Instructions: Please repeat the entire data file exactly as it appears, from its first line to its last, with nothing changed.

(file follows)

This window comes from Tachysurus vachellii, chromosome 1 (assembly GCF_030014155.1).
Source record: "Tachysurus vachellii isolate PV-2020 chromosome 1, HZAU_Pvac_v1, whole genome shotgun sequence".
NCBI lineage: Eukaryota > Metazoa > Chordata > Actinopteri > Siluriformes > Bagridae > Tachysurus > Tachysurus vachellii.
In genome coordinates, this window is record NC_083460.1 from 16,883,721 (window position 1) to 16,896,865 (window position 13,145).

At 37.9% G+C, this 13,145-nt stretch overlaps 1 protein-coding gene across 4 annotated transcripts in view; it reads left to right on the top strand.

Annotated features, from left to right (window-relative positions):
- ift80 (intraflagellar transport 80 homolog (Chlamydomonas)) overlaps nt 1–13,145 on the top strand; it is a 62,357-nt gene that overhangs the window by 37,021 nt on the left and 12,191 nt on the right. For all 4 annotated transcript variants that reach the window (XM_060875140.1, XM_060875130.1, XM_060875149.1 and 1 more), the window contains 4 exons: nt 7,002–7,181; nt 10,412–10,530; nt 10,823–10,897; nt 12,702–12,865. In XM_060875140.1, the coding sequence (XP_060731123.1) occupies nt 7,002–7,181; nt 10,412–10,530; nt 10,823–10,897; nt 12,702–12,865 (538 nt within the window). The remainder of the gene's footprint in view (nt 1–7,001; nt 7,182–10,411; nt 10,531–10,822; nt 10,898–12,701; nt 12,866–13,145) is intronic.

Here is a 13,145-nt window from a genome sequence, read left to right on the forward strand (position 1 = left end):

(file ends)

This window comes from Tachysurus vachellii, chromosome 1 (assembly GCF_030014155.1).
Source record: "Tachysurus vachellii isolate PV-2020 chromosome 1, HZAU_Pvac_v1, whole genome shotgun sequence".
NCBI lineage: Eukaryota > Metazoa > Chordata > Actinopteri > Siluriformes > Bagridae > Tachysurus > Tachysurus vachellii.
In genome coordinates, this window is record NC_083460.1 from 16,883,721 (window position 1) to 16,896,865 (window position 13,145).

At 37.9% G+C, this 13,145-nt stretch overlaps 1 protein-coding gene across 4 annotated transcripts in view; it reads left to right on the top strand.

Annotated features, from left to right (window-relative positions):
- ift80 (intraflagellar transport 80 homolog (Chlamydomonas)) overlaps nt 1–13,145 on the top strand; it is a 62,357-nt gene that overhangs the window by 37,021 nt on the left and 12,191 nt on the right. For all 4 annotated transcript variants that reach the window (XM_060875140.1, XM_060875130.1, XM_060875149.1 and 1 more), the window contains 4 exons: nt 7,002–7,181; nt 10,412–10,530; nt 10,823–10,897; nt 12,702–12,865. In XM_060875140.1, the coding sequence (XP_060731123.1) occupies nt 7,002–7,181; nt 10,412–10,530; nt 10,823–10,897; nt 12,702–12,865 (538 nt within the window). The remainder of the gene's footprint in view (nt 1–7,001; nt 7,182–10,411; nt 10,531–10,822; nt 10,898–12,701; nt 12,866–13,145) is intronic.

Here is a 13,145-nt window from a genome sequence, read left to right on the forward strand (position 1 = left end):